Turkey the winner in Gulf's investment hunt

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Ithmaar Bank Chairman Khalid Abdulla-Janahi (L) listens to journalists as Gulf Finance House Chairman Esam Janahi smiles at a news briefing in Manama August 27, 2008. (Reuters)

Turkish Daily News | Monday, September 1, 2008

EBRU TUNCAY

ISTANBUL - Referans

As the increase in oil prices continue to help boost the income of Persian Gulf nations, Turkey is becoming a magnet for Gulf-based investors. Investors there have become nervous of developments in the United States and the West after Sept. 11, 2001, and carried out an “investment hunt” all over the world. Gulf-based investments can be seen in Turkey's finance, healthcare, real estate and media sectors, as Gulf-based capital investment volume has reached $30 billion.

According to Treasury data, 2,430 Gulf-based firms entered Turkey's market in the last eight years. While the number of the Gulf-based firms investing in Turkey was 1,014 in 2003, the figure climbed to 2,430 as of the end of the June this year. Following the acquisition of Türk Telekom by Oger Telekom in 2004, acceleration has been seen in Gulf-based investments. As the number of the Gulf capital-based investments in Turkey increased 140 percent within the last five years, there are 959 Iranian, 542 Iraqi, 247 Israeli, 157 Saudi Arabian, 121 Lebanese and 52 Kuwaiti companies operating in Turkey, while the number of companies from the United Arab Emirates increased to 60 and those from Jordan increased to seven, as of June.

Increasing interest:

While there was no Gulf-based capital invested in Turkey in 2003, investors have since displayed an increasing interest to invest. Treasury data shows that while there was a $43 million-worth Gulf-based capital inflow in 2004, the figure climbed to $1.67 billion in 2005 and to $1.78 billion in 2006. In the first six months of 2008, while U.S.- and Europe-based investments seemed to dry up, Gulf- and Middle East-based capital inflow eased markets. The figure of Gulf- and Middle East-based investments in Turkey rose to 3,500 in July.

Investing in agriculture:

The recent global rise in food prices has caused the Gulf countries to accelerate their pursuit of investment in the agriculture sector. Countries such as the United Arab Emirates, Qatar, Bahrain and Saudi Arabia began to focus on agricultural investment projects in Turkey. Aiming to establish strategic food reserves, Saudi Arabia announced it was continuing to negotiate with Turkey, Ukraine, Pakistan, Egypt and Sudan to invest in strategic food products such as wheat, corn, rice, soybean and clover in at least a total of 100,000 square meters of fields. As such, Gulf nations, which manage $2 trillion-worth of capital, are going to add a new sector to their investment portfolio in Turkey.

Three Gulf-based investors have launched $1 billion-worth of investment projects in Turkey, Philippines, India, Sudan and Mali. Gulf Finance House, operating energy investments in Qatar, Bahrain-based Ithmaar Group, and the UAE-based Abu Dhabi Investment House convened in Doha, the capital of Qatar, and agreed to invest in five fundamental areas in Turkey. These areas are listed as biomedicine, agriculture, stockbreeding, biofuels and agriculture technologies.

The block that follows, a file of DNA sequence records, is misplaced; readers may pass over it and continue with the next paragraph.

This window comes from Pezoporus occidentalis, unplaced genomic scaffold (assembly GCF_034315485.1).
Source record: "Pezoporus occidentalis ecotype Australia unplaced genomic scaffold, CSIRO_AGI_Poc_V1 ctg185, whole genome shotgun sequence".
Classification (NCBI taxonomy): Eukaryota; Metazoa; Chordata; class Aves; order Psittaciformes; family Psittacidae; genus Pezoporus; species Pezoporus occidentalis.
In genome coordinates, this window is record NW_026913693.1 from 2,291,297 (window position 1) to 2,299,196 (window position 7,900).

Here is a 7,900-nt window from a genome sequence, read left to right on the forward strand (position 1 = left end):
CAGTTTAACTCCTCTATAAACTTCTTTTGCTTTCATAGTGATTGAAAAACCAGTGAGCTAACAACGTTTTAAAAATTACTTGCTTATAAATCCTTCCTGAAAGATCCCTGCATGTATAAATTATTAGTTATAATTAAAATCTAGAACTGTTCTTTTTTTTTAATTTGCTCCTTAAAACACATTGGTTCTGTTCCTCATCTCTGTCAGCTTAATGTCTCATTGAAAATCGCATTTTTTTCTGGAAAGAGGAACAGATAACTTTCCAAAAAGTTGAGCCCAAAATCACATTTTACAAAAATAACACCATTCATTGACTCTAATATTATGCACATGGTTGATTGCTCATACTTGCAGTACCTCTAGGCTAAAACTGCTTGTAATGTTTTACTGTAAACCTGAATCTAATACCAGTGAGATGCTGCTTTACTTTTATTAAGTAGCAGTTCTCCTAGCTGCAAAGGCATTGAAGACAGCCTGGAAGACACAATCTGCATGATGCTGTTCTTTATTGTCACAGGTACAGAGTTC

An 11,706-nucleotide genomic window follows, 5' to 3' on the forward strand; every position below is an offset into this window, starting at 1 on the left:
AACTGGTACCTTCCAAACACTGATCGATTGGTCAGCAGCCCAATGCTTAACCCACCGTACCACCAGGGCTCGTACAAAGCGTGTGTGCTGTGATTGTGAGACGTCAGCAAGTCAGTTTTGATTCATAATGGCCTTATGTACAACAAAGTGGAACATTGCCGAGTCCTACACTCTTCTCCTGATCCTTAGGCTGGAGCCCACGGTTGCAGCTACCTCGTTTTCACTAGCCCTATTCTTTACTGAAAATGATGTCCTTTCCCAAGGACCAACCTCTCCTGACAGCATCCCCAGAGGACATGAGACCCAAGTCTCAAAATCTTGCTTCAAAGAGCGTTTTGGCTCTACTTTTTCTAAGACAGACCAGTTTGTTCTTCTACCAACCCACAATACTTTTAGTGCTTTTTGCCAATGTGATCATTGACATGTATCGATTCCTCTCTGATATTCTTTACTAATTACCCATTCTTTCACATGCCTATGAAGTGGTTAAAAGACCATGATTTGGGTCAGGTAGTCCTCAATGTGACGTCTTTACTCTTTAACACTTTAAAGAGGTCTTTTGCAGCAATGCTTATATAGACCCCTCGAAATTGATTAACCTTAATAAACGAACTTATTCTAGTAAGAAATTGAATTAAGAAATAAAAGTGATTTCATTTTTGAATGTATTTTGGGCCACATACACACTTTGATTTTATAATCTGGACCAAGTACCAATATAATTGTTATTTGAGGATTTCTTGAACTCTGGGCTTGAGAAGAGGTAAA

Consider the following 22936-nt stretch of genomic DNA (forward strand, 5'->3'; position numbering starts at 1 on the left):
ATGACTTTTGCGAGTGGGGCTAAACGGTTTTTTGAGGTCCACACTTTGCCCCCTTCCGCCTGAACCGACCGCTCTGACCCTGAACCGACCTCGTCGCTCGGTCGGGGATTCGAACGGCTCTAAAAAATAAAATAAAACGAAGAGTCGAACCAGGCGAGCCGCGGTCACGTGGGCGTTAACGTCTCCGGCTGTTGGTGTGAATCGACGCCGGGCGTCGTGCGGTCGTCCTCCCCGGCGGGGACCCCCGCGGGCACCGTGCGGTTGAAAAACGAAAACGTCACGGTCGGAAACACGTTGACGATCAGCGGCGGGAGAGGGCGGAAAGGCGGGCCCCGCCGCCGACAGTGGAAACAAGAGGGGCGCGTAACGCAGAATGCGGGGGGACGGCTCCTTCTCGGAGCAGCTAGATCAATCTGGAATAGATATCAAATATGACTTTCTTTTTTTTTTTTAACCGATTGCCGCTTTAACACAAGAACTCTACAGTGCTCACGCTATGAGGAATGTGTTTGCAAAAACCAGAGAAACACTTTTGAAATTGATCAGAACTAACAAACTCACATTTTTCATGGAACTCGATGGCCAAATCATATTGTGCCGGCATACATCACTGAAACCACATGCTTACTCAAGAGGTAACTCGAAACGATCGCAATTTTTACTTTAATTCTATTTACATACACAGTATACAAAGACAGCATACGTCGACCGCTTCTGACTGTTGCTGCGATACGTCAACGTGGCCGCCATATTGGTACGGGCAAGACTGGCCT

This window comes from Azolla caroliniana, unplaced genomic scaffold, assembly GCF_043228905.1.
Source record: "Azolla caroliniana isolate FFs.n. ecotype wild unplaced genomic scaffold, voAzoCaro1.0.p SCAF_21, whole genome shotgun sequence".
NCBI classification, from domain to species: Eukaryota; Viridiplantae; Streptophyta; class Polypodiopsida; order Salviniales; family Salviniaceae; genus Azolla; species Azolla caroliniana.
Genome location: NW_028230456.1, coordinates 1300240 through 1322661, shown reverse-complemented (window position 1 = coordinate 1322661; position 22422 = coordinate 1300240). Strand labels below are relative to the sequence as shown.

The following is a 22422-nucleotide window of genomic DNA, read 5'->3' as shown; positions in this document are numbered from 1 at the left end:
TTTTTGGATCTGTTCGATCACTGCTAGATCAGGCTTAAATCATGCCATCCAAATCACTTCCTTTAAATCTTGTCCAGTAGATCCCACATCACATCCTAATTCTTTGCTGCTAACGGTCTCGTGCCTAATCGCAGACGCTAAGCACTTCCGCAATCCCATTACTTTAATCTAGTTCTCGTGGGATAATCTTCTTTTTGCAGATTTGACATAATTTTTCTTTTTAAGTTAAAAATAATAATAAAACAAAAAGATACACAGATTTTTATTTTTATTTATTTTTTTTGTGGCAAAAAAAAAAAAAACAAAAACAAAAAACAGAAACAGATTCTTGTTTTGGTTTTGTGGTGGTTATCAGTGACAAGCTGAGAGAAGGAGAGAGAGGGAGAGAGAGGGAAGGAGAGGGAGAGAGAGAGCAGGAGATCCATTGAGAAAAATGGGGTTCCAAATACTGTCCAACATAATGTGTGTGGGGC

Gulf-based investors in Turkey

  • Kuwait Investment Authority has acquired Cevahir Business Center.
  • Emaar Properties, owned by the Sheikh of Dubai El Maktoum, is planning a $5 billion-worth investment in Turkey by 2010, focusing on healthcare, shopping malls, hotel and real estate areas.
  • Abraaj Capital, an investment firm specializing in private equity investments in the Middle East, North Africa and South Asia, partnered with the Ac?badem Hospital and then the Numarine yacht company.
  • Dubai Islamic Bank opened a representative office in Turkey.
  • The International Investor, a Kuwaiti investment group, acquired 75 percent of the share of Docar, a Turkish car rental company, for $24 million. The company is planning to found a consumer financing company as well as looking into second-hand vehicle sales, financing and participant banking.
  • The Arab Banking Corporation opened a representative office in Turkey. The firm may yet acquire a Turkish Bank.
  • Oger Telecom acquired Türk Telekom for $6.5 billion.
  • Kuwaiti Alshaya Group, which brought prominent global brands such as Starbucks Coffee, The Body Shop, Topman and Topshop, is planning a $100 million-worth investment in Turkey in three years.
  • Kuwaiti International Leasing Investment founded Haliç Leasing with $5 million capital. The group is looking to operate as an investment bank in Turkey.
  • Dubai Islamic Bank acquired MNG Bank.
  • Dubai Multi Commodities Center, or DMCC, plans to enter Turkey's gold and tea markets.
  • The National Commercial Bank, or NCB, the biggest bank of Saudi Arabia, acquired Türkiye Finans.
  • Kuwaiti investment group The International Investor acquired Adabank.


Original source: Turkish Daily News
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